He found that hundreds of years back, farmers did not use composting. They collected the cow dung, dried and powdered it and used it on the farm.
That provided natural microbes and nutrition to the soil. “In contrast, in composting, microbes in the soil do not get food as decomposition takes place inside the pit. So I decided to add ‘raw’ and not ‘processed’ food to the soil in the form of organic carbon,” says Barve.
Soil organic carbon - the carbon component of organic compounds - increases oxygen in the soil and improves water drainage and retention, reducing the risk of nutrient leaching.
Barve mixed organic carbon materials like oil cakes, silicon oxide, phosphates and rock dust to make organic manure and continued lab tests for almost two years.
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“We got good results,” he says. So in 1997, he set up Nature Care Fertilizers to make natural manure without using a composter. His son Jaydev Barve, who has studied microbiology, joined him.
Today, the factory in Vita annually produces over 10,000 tonnes of organic manure which is sold not only across India but also exported to Taiwan, Kenya, Tanzania and other African countries.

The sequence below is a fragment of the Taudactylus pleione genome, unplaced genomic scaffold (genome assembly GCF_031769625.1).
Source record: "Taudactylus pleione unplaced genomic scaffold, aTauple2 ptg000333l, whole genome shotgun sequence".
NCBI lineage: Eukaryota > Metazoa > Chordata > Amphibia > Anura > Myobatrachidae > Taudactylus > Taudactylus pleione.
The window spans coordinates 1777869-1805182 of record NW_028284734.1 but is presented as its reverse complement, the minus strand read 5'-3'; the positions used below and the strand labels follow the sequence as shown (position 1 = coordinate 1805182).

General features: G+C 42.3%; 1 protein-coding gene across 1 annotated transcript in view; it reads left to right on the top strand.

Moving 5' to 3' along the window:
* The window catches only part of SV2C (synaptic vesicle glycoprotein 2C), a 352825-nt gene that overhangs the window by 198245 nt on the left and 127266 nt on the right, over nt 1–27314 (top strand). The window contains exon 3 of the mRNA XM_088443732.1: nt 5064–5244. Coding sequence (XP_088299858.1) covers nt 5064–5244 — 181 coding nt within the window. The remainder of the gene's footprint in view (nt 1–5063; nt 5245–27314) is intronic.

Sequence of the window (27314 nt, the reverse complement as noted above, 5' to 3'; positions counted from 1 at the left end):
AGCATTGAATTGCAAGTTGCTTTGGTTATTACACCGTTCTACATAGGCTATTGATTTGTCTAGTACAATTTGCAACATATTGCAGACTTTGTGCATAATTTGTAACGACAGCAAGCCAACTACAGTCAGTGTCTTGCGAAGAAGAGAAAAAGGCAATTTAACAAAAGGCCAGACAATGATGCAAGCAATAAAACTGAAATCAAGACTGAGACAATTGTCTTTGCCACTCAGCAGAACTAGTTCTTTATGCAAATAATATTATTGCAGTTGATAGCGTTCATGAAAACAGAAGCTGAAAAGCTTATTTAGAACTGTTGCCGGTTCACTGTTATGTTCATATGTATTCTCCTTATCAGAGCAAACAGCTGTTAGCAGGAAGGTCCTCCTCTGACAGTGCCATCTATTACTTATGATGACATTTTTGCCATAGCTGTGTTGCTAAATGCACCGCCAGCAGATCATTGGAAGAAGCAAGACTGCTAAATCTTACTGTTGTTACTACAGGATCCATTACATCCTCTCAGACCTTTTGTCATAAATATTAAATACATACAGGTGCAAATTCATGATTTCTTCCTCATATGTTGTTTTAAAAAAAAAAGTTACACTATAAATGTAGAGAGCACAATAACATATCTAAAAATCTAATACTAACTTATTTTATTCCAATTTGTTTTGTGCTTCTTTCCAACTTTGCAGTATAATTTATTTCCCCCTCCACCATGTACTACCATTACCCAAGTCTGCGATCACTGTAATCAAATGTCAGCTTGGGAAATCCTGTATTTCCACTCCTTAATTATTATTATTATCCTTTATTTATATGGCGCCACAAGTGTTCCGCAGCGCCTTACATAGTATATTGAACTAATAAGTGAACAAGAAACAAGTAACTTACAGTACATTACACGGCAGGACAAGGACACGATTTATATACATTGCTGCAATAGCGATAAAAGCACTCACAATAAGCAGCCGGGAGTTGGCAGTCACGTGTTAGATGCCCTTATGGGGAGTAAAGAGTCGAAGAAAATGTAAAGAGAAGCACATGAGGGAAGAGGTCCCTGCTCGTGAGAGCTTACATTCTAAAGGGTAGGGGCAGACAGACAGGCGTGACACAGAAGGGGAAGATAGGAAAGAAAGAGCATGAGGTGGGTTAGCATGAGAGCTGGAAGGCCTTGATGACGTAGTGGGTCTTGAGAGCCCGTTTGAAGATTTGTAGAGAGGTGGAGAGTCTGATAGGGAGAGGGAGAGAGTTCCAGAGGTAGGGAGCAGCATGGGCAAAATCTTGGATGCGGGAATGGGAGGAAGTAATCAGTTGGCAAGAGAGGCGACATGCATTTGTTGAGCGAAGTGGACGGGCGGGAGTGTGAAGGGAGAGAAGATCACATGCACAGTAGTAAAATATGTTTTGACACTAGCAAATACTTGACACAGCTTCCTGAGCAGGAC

They also sell bio-fertilisers and bio-pesticides offered by Pondicherry-based Gokulam Biotech and micronutrients produced by Bharat Agro Services with the Ormichem brand name.
“Our annual revenues are over Rs10 crore. While we sell across India, our maximum buyers are from Maharashtra, Goa, Karnataka and Madhya Pradesh,” Barve points out.
How is organic manure made?
For making manure, they do not use farm waste as it has a lot of weeds grasses and other unnecessary materials. “Instead, we use various types of oil cakes, which are readily available in the market. Raw phosphate is used for phosphorous, an essential component for the healthy growth of all plants besides other organic inputs,” he says.